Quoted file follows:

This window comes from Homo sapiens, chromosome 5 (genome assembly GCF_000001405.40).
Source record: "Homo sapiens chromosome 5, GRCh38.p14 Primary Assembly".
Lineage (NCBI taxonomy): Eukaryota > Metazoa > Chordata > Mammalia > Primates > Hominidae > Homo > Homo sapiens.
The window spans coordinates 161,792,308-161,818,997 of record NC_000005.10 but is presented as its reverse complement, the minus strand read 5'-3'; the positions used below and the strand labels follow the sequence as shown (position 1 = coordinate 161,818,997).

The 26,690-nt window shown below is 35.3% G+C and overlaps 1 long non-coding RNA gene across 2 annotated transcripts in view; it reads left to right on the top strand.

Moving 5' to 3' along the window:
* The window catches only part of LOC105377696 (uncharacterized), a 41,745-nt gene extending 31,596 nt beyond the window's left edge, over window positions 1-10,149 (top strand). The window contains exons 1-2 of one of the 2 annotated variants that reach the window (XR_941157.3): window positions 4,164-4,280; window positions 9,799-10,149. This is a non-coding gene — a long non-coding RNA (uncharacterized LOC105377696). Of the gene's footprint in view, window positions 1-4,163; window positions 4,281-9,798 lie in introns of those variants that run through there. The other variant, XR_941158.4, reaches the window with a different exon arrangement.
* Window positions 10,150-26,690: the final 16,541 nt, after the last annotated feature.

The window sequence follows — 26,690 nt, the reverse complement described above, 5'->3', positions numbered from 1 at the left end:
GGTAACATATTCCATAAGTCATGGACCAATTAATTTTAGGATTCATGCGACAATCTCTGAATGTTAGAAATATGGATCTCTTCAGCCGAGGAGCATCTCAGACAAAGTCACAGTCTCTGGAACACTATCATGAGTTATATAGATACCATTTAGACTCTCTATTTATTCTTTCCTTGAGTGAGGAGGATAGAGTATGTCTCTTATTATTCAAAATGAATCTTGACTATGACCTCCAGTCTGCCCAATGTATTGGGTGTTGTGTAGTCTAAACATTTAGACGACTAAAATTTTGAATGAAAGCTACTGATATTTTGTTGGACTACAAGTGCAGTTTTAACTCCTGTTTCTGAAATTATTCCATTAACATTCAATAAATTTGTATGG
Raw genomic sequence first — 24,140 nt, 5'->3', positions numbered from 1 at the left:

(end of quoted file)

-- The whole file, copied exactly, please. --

This window comes from Homo sapiens, chromosome 5 (genome assembly GCF_000001405.40).
Source record: "Homo sapiens chromosome 5, GRCh38.p14 Primary Assembly".
Lineage (NCBI taxonomy): Eukaryota > Metazoa > Chordata > Mammalia > Primates > Hominidae > Homo > Homo sapiens.
The window spans coordinates 161,792,308-161,818,997 of record NC_000005.10 but is presented as its reverse complement, the minus strand read 5'-3'; the positions used below and the strand labels follow the sequence as shown (position 1 = coordinate 161,818,997).

The 26,690-nt window shown below is 35.3% G+C and overlaps 1 long non-coding RNA gene across 2 annotated transcripts in view; it reads left to right on the top strand.

Moving 5' to 3' along the window:
* The window catches only part of LOC105377696 (uncharacterized), a 41,745-nt gene extending 31,596 nt beyond the window's left edge, over window positions 1-10,149 (top strand). The window contains exons 1-2 of one of the 2 annotated variants that reach the window (XR_941157.3): window positions 4,164-4,280; window positions 9,799-10,149. This is a non-coding gene — a long non-coding RNA (uncharacterized LOC105377696). Of the gene's footprint in view, window positions 1-4,163; window positions 4,281-9,798 lie in introns of those variants that run through there. The other variant, XR_941158.4, reaches the window with a different exon arrangement.
* Window positions 10,150-26,690: the final 16,541 nt, after the last annotated feature.

The window sequence follows — 26,690 nt, the reverse complement described above, 5'->3', positions numbered from 1 at the left end:
GGTAACATATTCCATAAGTCATGGACCAATTAATTTTAGGATTCATGCGACAATCTCTGAATGTTAGAAATATGGATCTCTTCAGCCGAGGAGCATCTCAGACAAAGTCACAGTCTCTGGAACACTATCATGAGTTATATAGATACCATTTAGACTCTCTATTTATTCTTTCCTTGAGTGAGGAGGATAGAGTATGTCTCTTATTATTCAAAATGAATCTTGACTATGACCTCCAGTCTGCCCAATGTATTGGGTGTTGTGTAGTCTAAACATTTAGACGACTAAAATTTTGAATGAAAGCTACTGATATTTTGTTGGACTACAAGTGCAGTTTTAACTCCTGTTTCTGAAATTATTCCATTAACATTCAATAAATTTGTATGG
Raw genomic sequence first — 24,140 nt, 5'->3', positions numbered from 1 at the left: